Sexist memes that flood WhatsApp and group chats aren't funny, it's time to stop
HOW many of you have received a meme on Facebook or WhatsApp which has had a bit of a pop at women?
I would hazard a guess that almost all of us have.
Have you seen the one about women’s golf? “Same old story, crap at driving but brilliant with an iron.”
Or the one about man’s original sin? “Teaching her to talk.”
These are just a couple that have somehow found their way into my WhatsApp inbox.
Of course, I know that it’s only a bit of banter.
The men in my life aren’t sexist — they’re dads, brothers, boyfriends, husbands and colleagues — and they all want to lift women up rather than put them down.
But when these memes end up in your inbox, what is your response?
You might not be the one who made up the joke, you might not have sent it on and you might not even laugh at it, but are you calling it out? Are you saying, ‘It’s not OK’?
I must admit, I haven’t done this in the past.
I tend to ignore, or reply with the disapproving eye-roll emoji — the virtual embodiment of the, ‘Ha, ha, very funny’ look that every female has mastered as a way to respond to such jokes.
But if we don’t call out this “harmless bantz”, what’s to say that one in ten of those blokes in your WhatsApp group won’t take that as a nod to send more venomous memes.
Like the cop who was guarding the site where Sarah Everard’s remains were found.
The Met Police constable allegedly sent colleagues a sick meme on WhatsApp — which showed a policeman, in a mock-up of the Highway Code, going through six stages from abduction to murder.
And it’s not just a problem in the Met — it was reported this week that a Conservative councillor in Plymouth has been suspended for posting a picture on social media where he is wearing a pink dress and black wig in protest against a proposed curfew for men.
He wrote: “If the Green Party and some Labour Party politicians get their way and impose this ridiculous 6pm curfew on men, then I’m going to wear my dress more often.”
In a week when women’s safety has been the conversation of the nation, this is tone deaf.
And while many might think, ‘Oh give us a break, he’s just having a laugh,’ where is the line between banter and sexism? Sexism and misogyny? And misogyny and abuse?
If that police officer thought it was OK to share his sick meme with his colleagues, is it then OK to shout at a woman in the street, to push her around — or worse?
The hashtag #NotAllMen erupted last week in response to talk on social media about women not feeling safe, and reclaiming the streets, after 33-year-old Sarah’s alleged killer, Met Police constable Wayne Couzens, 48, was arrested then charged with murder.
And while it is certainly not all men who harm women, or give us reason to feel unsafe, the statistics suggest it is far more than any of us would like to admit.
A survey from the UK arm of global charity UN Women, which campaigns for gender equality, found that 97 per cent of women between ages 18 and 24 had been harassed, as had 80 per cent of women of all ages.
Further research by YouGov recently found four in ten women had been groped, a third had been followed and one in five had been confronted with indecent exposure.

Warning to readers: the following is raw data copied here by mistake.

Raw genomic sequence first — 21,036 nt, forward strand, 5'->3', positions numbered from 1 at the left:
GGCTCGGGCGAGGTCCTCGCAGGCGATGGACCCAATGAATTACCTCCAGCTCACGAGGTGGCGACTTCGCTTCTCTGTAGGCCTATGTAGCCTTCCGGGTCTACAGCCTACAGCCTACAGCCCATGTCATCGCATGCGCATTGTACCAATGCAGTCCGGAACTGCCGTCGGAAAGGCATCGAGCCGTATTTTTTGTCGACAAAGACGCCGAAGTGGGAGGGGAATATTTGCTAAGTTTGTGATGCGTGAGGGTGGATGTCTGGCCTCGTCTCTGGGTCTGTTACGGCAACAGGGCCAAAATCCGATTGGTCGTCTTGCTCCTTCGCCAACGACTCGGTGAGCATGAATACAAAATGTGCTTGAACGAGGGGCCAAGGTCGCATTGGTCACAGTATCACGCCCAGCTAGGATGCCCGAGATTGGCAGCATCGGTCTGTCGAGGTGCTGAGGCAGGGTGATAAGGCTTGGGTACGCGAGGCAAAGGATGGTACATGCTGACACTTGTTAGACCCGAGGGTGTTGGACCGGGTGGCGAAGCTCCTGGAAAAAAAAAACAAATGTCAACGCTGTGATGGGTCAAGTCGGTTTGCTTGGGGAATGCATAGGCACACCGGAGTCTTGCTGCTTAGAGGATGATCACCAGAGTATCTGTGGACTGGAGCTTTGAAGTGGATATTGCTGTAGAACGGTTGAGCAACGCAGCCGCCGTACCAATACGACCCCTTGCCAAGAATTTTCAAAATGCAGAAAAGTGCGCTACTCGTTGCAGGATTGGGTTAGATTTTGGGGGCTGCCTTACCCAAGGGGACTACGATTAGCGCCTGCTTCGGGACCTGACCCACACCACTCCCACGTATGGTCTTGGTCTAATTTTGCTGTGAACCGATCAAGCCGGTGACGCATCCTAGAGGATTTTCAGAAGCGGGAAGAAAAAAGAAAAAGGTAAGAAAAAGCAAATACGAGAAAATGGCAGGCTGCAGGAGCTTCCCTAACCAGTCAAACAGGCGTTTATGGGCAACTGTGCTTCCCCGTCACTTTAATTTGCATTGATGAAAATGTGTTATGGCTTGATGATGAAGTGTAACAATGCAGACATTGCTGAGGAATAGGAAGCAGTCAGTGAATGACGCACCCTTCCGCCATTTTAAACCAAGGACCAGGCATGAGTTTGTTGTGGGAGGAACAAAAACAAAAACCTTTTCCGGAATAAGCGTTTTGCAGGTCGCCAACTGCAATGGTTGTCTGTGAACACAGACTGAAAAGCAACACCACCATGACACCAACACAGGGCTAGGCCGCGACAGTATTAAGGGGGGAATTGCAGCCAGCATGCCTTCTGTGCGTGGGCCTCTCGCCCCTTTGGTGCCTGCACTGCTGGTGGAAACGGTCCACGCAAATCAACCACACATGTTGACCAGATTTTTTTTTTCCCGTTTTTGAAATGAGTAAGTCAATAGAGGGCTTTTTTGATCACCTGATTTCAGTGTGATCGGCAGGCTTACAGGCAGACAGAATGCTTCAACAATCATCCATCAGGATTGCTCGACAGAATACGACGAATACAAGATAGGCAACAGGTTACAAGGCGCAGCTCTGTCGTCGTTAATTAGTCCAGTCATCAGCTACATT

After reading about these statistics, I had conversations with people who were saying surely they could not be correct because none of the men we know would ever do such things.
Initially, I also thought the figures seemed over-inflated — but sadly they are the reality.
Like most women, I am now so used to these minor aggressions that they have become normal.
I was first flashed at when I was just ten years old.
A handful of friends and I were at a public swimming pool for a birthday party when a grown man pulled his shorts down to show us his bits.
As for being felt up, that first happened at secondary school — where “nipple crippling” was a deranged way to flirt with the opposite sex, as was a quick tap of a girl’s private parts.
As a teen and in my early adulthood, I’ve been called a slapper, a slag, frigid — you name it.
Even now, in my thirties, I’ve received verbal abuse from men I don’t know, and experienced misogynistic trolling.
It’s a similar story for female friends and family members who have been followed home from nights out, flashed at on public transport and felt up on their way to work.
The reality is that there are some men out there who are not allies
It does not surprise me that 96 per cent of women who say they have been harassed do not report it.
It happens so often that we think it won’t be taken seriously, or in some instances we don’t even take it seriously ourselves.
I know it’s difficult to know where the line is, and that many men feel they can’t do right for doing wrong at the moment — they fear being tarred with the same brush as murderers and rapists.
I personally don’t want men to feel they can’t say hello to a woman at a bus stop or strike up a conversation in a bar.
I know most men are women’s allies.
But the reality is that there are some men out there who are not allies — and one of them might be lurking in that Facebook group of footie lads, or blokes from that stag do years ago, where sexist memes are rife.
If he thinks the lessening or othering of women is normal among his mates, then who knows what else he might think is OK.
I’m not saying that the “Women should stay in the kitchen where they belong” type of memes should be criminalised.
But maybe it’s time we said what we have all been thinking — they’re offensive, outdated, unnecessary and, in all honesty, not very funny.
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